Well, never heard this term? No problem, wait and read.
Kaizen is a Japanese term meaning ‘change for the better’ used to manage costs during a product’s planning and design stages and has been used by some Japanese firms over 20 years. It was firstly used in famous car company Toyota.
There are certain principles of Kaizen:
- Consider the process and the results.
- Systematic thinking of the whole process.
- A learning of non-judgmental and non-blaming approach and intent.
- Top management commitment
- Setting up an organization dedicated to promote Kaizen
- Appointing the best personnel to manage Kaizen process
- Conducting training and education
- Establishing step-by-step process for Kaizen introduction
- Develop an understanding of the process
- Identify corporate objectives
- Plan the Kaizen Program
- Allocate resources
- Develop a Training plan
- Communicate with employees
- Focus training and development on 4Ps of Quality
- Set up a Suggestion Scheme
Main thing that is noticeable in Kaizen is its approch towards process oriented thinking. Kaizen generates process-oriented thinking, since processes must be improved before we get improved results. Kaizen is also people-oriented and is directed at people’s efforts. This contrasts sharply with the result-oriented thinking of most Western managers.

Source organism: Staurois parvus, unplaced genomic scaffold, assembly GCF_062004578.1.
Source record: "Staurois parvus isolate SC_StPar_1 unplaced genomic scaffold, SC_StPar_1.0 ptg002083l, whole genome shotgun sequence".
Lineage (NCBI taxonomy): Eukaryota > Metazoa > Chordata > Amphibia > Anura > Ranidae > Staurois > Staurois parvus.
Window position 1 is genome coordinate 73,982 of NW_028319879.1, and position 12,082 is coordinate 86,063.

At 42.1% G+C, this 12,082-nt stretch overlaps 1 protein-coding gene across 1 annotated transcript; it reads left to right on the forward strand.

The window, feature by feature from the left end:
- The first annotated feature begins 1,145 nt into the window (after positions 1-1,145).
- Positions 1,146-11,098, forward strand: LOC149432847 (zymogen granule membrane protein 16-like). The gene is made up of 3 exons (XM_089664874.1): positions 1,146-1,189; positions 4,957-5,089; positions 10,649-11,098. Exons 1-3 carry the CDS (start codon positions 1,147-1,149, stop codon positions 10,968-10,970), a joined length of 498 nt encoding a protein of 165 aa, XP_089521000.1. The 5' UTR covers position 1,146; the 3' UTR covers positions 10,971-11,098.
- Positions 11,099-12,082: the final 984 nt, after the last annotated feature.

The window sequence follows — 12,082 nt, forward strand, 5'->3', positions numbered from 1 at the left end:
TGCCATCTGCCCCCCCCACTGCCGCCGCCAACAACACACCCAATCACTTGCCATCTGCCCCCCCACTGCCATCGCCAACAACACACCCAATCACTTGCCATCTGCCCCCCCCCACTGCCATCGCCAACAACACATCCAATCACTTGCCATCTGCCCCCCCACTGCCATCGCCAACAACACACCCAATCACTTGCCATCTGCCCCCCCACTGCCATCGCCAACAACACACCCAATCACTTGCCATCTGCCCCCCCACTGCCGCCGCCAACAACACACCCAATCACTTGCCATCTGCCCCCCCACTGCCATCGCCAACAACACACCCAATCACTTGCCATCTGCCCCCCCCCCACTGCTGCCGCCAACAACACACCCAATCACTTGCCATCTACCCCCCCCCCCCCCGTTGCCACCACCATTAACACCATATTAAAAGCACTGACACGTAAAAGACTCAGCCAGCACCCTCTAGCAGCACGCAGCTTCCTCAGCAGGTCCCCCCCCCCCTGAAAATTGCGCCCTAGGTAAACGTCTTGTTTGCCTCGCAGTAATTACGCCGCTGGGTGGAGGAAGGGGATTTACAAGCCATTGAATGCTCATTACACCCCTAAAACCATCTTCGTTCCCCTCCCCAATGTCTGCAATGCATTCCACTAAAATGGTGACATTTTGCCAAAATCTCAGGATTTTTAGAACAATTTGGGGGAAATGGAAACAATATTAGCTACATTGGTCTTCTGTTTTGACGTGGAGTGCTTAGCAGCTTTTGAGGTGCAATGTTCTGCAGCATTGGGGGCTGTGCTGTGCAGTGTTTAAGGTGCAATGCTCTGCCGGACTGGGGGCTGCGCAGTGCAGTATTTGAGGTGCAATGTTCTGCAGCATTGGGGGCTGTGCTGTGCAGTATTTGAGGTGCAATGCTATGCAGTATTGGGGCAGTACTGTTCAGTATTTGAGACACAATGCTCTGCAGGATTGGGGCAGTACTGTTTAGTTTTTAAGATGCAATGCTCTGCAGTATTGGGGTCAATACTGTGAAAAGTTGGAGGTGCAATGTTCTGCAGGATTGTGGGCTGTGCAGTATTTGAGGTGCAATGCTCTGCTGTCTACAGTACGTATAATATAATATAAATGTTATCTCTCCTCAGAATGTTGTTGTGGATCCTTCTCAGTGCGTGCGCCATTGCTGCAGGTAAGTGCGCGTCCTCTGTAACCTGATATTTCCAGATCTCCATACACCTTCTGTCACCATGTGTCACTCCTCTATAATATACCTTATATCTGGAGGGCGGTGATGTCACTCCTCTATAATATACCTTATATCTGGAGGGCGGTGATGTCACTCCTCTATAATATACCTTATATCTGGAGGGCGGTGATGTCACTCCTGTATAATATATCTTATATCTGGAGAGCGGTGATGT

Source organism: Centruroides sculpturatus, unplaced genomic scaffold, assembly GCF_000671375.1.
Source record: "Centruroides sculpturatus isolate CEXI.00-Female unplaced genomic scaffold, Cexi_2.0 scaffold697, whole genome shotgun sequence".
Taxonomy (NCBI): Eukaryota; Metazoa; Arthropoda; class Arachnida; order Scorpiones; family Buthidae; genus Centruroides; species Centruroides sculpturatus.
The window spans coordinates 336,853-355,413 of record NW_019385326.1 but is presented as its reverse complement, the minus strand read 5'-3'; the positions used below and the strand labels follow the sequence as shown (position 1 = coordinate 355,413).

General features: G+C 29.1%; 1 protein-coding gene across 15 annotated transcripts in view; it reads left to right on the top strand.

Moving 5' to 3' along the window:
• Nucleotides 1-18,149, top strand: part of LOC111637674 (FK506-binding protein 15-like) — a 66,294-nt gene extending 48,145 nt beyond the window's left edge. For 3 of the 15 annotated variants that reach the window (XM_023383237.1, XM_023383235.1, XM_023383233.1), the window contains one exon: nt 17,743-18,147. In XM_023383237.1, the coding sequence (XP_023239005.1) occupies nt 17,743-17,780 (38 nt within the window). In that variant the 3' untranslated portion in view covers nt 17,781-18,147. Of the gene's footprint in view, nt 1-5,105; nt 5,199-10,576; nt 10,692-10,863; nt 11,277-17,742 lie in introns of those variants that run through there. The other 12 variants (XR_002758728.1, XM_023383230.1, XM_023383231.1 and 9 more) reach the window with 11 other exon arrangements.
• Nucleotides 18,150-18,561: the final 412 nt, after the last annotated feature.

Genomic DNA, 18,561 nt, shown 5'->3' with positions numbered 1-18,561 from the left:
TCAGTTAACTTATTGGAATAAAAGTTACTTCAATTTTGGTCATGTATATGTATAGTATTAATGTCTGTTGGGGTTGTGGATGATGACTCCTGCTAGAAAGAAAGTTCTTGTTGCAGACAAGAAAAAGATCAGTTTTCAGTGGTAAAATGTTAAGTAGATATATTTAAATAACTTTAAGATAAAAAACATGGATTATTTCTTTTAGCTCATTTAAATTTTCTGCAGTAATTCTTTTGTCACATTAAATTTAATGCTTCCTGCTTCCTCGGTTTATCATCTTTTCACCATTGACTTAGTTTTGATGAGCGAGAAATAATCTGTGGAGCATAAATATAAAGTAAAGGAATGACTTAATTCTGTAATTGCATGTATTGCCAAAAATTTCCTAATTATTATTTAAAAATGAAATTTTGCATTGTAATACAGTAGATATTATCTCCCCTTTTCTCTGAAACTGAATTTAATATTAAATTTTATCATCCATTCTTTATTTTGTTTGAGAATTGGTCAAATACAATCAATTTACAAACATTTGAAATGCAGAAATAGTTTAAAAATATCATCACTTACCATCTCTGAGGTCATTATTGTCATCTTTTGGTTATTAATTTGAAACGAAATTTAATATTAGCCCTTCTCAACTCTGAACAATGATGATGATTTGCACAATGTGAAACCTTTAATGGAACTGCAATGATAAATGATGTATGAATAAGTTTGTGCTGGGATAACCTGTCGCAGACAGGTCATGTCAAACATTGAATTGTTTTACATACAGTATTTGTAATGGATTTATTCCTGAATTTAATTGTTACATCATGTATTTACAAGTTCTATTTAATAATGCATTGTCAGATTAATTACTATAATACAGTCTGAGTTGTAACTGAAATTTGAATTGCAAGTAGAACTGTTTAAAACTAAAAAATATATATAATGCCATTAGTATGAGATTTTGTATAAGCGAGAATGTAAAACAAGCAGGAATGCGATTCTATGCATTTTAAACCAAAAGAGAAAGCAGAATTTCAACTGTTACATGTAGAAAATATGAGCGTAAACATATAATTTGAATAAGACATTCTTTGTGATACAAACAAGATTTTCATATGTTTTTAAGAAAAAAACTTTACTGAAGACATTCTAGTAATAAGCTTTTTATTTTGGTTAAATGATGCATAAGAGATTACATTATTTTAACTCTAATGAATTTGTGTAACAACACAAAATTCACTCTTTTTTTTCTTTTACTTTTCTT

In Japan, the process is considered just as important as the obviously intended result. In the US, generally speaking, no matter how hard a person works, lack of results will result in a poor personal rating and lower income or status. The individual’s contribution is valued only for its concrete results.
In many Japanese companies, the number of suggestions made by each worker is regarded as an important criterion in reviewing the performance of the supervisors. The manager of the supervisor is, in turn, expected to assist them so that they can help workers generate more suggestions.
Management is willing to give recognition to employees’ efforts for improvements and makes its concern visible wherever possible. Often, the number of suggestions is posted individually on the wall of the workplace in order to encourage competition among workers and among groups.
A typical Japanese plant has a space reserved in the corner of every workshop for publicizing activities going on in the workplace, such as the current level of suggestions and recent achievements by small groups. Sometimes, tools that have been improved as a result of workers’ suggestions are displayed so that workers in other work areas can adopt the same improvement ideas.
So friends, basic thing is that Kaizen is not a organization thingie, it can be on life too. Each aspect of our life can be KAIZENED and can be improved. Relationships, Behavior etc etc needs something improvement in smaller steps, isn’t it?
Happy DRY day to ‘DRY STATE‘ 😉